Passive Voice and Active Voice

In English grammar, there are two types of voice:

  1. passive voice and
  2. active voice.

In this lesson, we will explore the differences between these two voices and when to use them.

Active Voice

Active voice is used when the subject of a sentence performs an action. In an active sentence, the subject is doing the action and the object is receiving the action.

For example:

  • Passive Voice: The cake was baked by Mary.
  • Active Voice: Mary baked the cake.

In the first sentence, the subject is the cake and the object is Mary. In the second sentence, the subject is Mary and the object is the cake.

In general, sentences in the active voice are shorter, more direct, and easier to understand. They also create a stronger sense of accountability because the subject is performing the action.

Passive Voice

Passive voice is used when the subject of a sentence is being acted upon. In a passive sentence, the object of the action becomes the subject of the sentence.

For example:

  • Active Voice: The dog bit the mailman.
  • Passive Voice: The mailman was bitten by the dog.

In the first sentence, the subject is the dog and the object is the mailman. In the second sentence, the subject is the mailman and the object is the dog.

In general, sentences in the passive voice are longer, less direct, and can be harder to understand. They can also create a sense of ambiguity because the subject is not taking responsibility for the action.

When to Use Passive Voice

There are times when the passive voice is more appropriate than the active voice. These include:

  1. When the performer of the action is unknown or unimportant.

For example:

  • Passive Voice: The bank was robbed last night.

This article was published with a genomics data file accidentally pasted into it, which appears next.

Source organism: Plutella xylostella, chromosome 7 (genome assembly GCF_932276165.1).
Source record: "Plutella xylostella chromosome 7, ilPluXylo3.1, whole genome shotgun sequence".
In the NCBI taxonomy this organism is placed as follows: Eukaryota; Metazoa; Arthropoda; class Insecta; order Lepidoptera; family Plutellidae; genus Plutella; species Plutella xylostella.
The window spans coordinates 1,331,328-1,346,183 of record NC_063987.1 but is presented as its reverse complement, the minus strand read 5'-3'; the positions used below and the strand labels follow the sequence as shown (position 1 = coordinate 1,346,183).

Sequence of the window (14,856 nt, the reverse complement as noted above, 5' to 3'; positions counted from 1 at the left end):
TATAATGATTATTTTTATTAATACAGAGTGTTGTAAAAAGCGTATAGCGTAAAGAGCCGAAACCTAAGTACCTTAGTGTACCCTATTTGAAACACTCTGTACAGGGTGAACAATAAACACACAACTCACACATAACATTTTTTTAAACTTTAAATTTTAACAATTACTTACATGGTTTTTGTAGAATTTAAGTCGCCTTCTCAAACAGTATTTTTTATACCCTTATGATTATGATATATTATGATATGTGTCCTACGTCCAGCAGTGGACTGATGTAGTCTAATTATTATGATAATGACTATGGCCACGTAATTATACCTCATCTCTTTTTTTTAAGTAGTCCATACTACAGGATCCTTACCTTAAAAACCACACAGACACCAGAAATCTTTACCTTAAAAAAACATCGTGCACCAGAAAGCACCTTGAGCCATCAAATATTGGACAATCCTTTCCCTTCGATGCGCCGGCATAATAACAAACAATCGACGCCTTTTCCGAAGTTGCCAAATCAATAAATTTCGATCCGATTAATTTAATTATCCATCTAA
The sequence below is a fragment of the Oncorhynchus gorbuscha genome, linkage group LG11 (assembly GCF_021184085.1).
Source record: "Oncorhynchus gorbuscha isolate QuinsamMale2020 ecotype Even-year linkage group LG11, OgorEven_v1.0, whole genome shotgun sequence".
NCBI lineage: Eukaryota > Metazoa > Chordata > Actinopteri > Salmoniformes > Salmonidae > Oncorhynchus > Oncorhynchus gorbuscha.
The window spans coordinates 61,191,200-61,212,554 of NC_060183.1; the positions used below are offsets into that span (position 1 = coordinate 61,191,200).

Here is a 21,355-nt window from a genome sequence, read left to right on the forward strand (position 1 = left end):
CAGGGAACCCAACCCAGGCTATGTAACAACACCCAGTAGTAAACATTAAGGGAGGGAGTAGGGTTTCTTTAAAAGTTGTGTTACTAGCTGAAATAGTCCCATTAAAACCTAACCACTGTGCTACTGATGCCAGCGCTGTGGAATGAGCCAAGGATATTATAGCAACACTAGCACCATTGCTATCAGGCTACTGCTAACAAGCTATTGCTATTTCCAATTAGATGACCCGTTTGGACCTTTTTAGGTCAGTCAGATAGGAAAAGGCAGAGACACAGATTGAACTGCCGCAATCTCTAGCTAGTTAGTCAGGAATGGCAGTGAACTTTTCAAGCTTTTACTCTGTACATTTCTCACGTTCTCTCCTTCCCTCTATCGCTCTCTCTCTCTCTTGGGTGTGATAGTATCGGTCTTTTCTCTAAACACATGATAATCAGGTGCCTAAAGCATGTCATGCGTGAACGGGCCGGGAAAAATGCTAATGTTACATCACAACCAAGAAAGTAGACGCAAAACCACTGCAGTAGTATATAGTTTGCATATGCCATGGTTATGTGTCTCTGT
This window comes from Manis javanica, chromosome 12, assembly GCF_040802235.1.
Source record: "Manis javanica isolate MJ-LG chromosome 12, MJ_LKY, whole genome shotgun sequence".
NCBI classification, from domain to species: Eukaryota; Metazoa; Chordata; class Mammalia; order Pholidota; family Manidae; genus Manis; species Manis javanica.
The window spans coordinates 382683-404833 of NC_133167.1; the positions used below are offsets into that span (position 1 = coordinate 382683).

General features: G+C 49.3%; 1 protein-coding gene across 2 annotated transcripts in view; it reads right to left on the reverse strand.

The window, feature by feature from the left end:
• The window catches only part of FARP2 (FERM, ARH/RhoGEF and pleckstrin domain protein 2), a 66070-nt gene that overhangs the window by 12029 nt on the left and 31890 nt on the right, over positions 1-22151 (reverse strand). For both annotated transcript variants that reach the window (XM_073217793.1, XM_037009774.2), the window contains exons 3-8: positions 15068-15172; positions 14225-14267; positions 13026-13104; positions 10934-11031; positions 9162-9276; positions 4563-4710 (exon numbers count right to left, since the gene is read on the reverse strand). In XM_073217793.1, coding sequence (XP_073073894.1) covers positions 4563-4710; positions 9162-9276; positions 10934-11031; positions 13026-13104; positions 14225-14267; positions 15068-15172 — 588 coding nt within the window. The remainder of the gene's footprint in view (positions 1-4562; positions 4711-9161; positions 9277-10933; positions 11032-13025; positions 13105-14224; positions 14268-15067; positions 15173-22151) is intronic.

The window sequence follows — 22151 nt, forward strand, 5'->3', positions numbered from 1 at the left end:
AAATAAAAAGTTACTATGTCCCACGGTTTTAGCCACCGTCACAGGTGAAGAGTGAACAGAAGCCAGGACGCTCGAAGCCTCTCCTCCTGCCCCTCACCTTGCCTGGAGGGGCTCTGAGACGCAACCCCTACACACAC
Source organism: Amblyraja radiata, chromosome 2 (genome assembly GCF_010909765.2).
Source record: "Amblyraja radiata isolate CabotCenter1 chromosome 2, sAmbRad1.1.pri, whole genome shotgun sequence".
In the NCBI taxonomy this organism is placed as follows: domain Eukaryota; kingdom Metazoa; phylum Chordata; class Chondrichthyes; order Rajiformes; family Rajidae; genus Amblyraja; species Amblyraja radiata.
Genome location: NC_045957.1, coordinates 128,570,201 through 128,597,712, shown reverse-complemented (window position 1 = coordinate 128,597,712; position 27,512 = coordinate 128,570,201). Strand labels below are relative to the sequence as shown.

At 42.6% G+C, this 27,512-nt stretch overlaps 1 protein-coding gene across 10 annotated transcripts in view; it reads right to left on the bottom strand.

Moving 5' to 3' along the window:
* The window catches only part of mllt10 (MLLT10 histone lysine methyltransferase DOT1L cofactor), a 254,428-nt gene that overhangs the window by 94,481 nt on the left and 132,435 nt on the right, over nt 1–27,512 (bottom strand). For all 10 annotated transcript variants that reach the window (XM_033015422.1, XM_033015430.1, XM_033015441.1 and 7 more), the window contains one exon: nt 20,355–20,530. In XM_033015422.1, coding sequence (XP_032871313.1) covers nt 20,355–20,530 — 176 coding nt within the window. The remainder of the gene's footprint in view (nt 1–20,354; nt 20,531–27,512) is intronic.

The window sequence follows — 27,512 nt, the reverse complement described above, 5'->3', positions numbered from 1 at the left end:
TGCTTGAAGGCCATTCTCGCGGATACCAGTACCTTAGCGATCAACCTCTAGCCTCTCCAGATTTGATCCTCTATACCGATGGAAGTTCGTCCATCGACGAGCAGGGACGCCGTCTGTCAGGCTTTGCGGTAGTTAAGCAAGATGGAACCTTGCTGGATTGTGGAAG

• Active Voice: Someone robbed the bank last night.

In this case, the focus is on the fact that the bank was robbed, not on who robbed it.

  1. When the object of the action is more important than the performer.

For example:

  • Passive Voice: The Mona Lisa was painted by Leonardo da Vinci.
  • Active Voice: Leonardo da Vinci painted the Mona Lisa.

In this case, the focus is on the painting, not on who painted it.

  1. When you want to avoid blaming someone or being too direct.

For example:

  • Passive Voice: Mistakes were made.
  • Active Voice: I made mistakes.

In this case, the passive voice is used to avoid taking direct responsibility for the mistakes.

In summary, the active voice is generally preferred in English writing because it is clearer, more direct, and creates a stronger sense of accountability. However, there are times when the passive voice is more appropriate, such as when the performer of the action is unknown or unimportant, when the object of the action is more important than the performer, or when you want to avoid blaming someone or being too direct.

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